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Bush Regime Officials Show Contempt for ...Their Boss

Posted by libhom Monday, October 16, 2006

Too many OB/GYNs aren't able to practice their love with their patients.

- George W. Bush

David Kuo has stirred up a bit of controversy with his book, Tempting Faith: An Inside Story of Political Seduction. Kuo was the deputy director of the Bush regime's hate-based initiatives office, which was responsible for diverting government grants from inclusive non-profits to ones that discriminate on the basis of religion.

Kuo had too complaints, according to the Time magazine article. First, he was greedy, never being satisfied with the amount of money diverted to his office. In this, Bush was on his side, and Rove his nemesis.

Kuo's other complaint is getting more attention. Senior Bush regime officials routinely referred to the Christian Taliban and its followers derogatory names. The online report from 60 Minutes was quite entertaining.

Specifically, Kuo says people in the White House political affairs office referred to Pat Robertson as "insane," Jerry Falwell as "ridiculous," and that James Dobson "had to be controlled."

All of these criticisms are quite valid, but they are offending militant, Christian fundamentalists. This is creating quite a stir, but the media are missing out on the most interesting aspect of the story. George W. Bush is a Christian extremist, just like Falwell, Robertson, Dobson, and Kuo.

When White House political officials mock the Christian Right, they are expressing contempt for George W. Bush's religious beliefs. When Bush was Governor of Texas, the corporate media covered his religious fundamentalism in an unvarnished fashion. When Bush was selected by the GOP establishment for the party's presidential nomination, he was lionized by the corporate press for being part of both the big money and Christian Right wings of the party.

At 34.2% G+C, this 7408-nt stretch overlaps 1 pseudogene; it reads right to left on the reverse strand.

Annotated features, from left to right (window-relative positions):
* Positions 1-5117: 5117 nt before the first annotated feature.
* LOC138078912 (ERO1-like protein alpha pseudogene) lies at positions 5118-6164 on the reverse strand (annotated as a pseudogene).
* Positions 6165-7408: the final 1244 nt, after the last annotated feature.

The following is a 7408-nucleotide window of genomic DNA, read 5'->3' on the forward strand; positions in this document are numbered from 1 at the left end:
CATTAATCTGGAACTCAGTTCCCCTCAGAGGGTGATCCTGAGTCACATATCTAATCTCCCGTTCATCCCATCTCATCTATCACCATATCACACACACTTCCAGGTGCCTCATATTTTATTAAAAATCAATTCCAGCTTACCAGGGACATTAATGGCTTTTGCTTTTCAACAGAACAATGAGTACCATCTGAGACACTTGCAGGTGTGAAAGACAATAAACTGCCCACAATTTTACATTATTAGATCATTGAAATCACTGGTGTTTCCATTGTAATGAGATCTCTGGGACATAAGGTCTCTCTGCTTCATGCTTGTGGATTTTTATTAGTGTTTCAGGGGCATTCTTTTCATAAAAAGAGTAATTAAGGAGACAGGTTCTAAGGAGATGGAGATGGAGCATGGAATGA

However, once the 2000 campaign was in swing, the media acted as if Bush and the Christian Taliban were separate from each other. This obligatory forgetfulness served the GOP's agenda, but it gave people the mistaken perception that Bush is faking his religious fervor.

Bush's inability to string together coherent sentences without a teleprompter is enough for anyone to look down on him. However, his own staff members apparently also think that people like Bush are religious wackos. If so, they are correct.


  1. Anonymous Says:
  2. When the GOP leadership sees evangelicals, they see people who will believe anything: the earth was created in 7 days, Rapture, the inerrancy of the Bible as a historical record. So can you blame them for taking advantage?


  3. libhom Says:
  4. I think you can always blame people for taking advantage of others, regardless of how ridiculous their world view might be.

    I should also point out that the GOP leadership does push the fundamentalist agenda pretty hard, though nothing would be enough for the Christian Taliban to be satisfied. The GOP's corporate right-wing may have contempt for the Bible-addicts, but they do deliver quite a bit for them politically.

    Some examples:

    "Faith-based Initiatives"

    Blocking lgbt hate-crimes legislation.

    Blocking legislation to protect the queer community from employment and housing discrimination.

    Declaring a constant barrage of "Days of Prayer," even doing so after 911.

    Passing numerous bureaucratic obstacles to abortion, interfering with the right of women to choose on abortion.

    Passing vouchers programs.

    Slaughtering and torturing Muslims in Iraq, Gitmo, and Afghanistan.



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